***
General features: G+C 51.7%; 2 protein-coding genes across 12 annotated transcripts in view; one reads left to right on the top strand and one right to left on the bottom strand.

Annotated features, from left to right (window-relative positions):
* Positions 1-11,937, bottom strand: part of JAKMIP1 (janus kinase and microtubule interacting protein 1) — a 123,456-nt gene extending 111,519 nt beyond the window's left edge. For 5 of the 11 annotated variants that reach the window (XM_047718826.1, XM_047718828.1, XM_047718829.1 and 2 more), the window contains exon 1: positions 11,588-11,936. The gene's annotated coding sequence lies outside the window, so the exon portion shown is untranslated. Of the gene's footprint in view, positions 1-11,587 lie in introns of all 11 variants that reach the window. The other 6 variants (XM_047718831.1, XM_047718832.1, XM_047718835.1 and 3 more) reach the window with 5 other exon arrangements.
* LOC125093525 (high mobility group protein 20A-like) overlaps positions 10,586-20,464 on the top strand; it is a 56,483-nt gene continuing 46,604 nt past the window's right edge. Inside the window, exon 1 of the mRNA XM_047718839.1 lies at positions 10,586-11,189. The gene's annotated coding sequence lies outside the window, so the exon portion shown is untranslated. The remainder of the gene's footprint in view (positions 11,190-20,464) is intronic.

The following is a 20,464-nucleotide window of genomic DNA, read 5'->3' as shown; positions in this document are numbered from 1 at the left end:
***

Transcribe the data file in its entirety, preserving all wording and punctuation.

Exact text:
General features: G+C 51.7%; 2 protein-coding genes across 12 annotated transcripts in view; one reads left to right on the top strand and one right to left on the bottom strand.

Annotated features, from left to right (window-relative positions):
* Positions 1-11,937, bottom strand: part of JAKMIP1 (janus kinase and microtubule interacting protein 1) — a 123,456-nt gene extending 111,519 nt beyond the window's left edge. For 5 of the 11 annotated variants that reach the window (XM_047718826.1, XM_047718828.1, XM_047718829.1 and 2 more), the window contains exon 1: positions 11,588-11,936. The gene's annotated coding sequence lies outside the window, so the exon portion shown is untranslated. Of the gene's footprint in view, positions 1-11,587 lie in introns of all 11 variants that reach the window. The other 6 variants (XM_047718831.1, XM_047718832.1, XM_047718835.1 and 3 more) reach the window with 5 other exon arrangements.
* LOC125093525 (high mobility group protein 20A-like) overlaps positions 10,586-20,464 on the top strand; it is a 56,483-nt gene continuing 46,604 nt past the window's right edge. Inside the window, exon 1 of the mRNA XM_047718839.1 lies at positions 10,586-11,189. The gene's annotated coding sequence lies outside the window, so the exon portion shown is untranslated. The remainder of the gene's footprint in view (positions 11,190-20,464) is intronic.

The following is a 20,464-nucleotide window of genomic DNA, read 5'->3' as shown; positions in this document are numbered from 1 at the left end: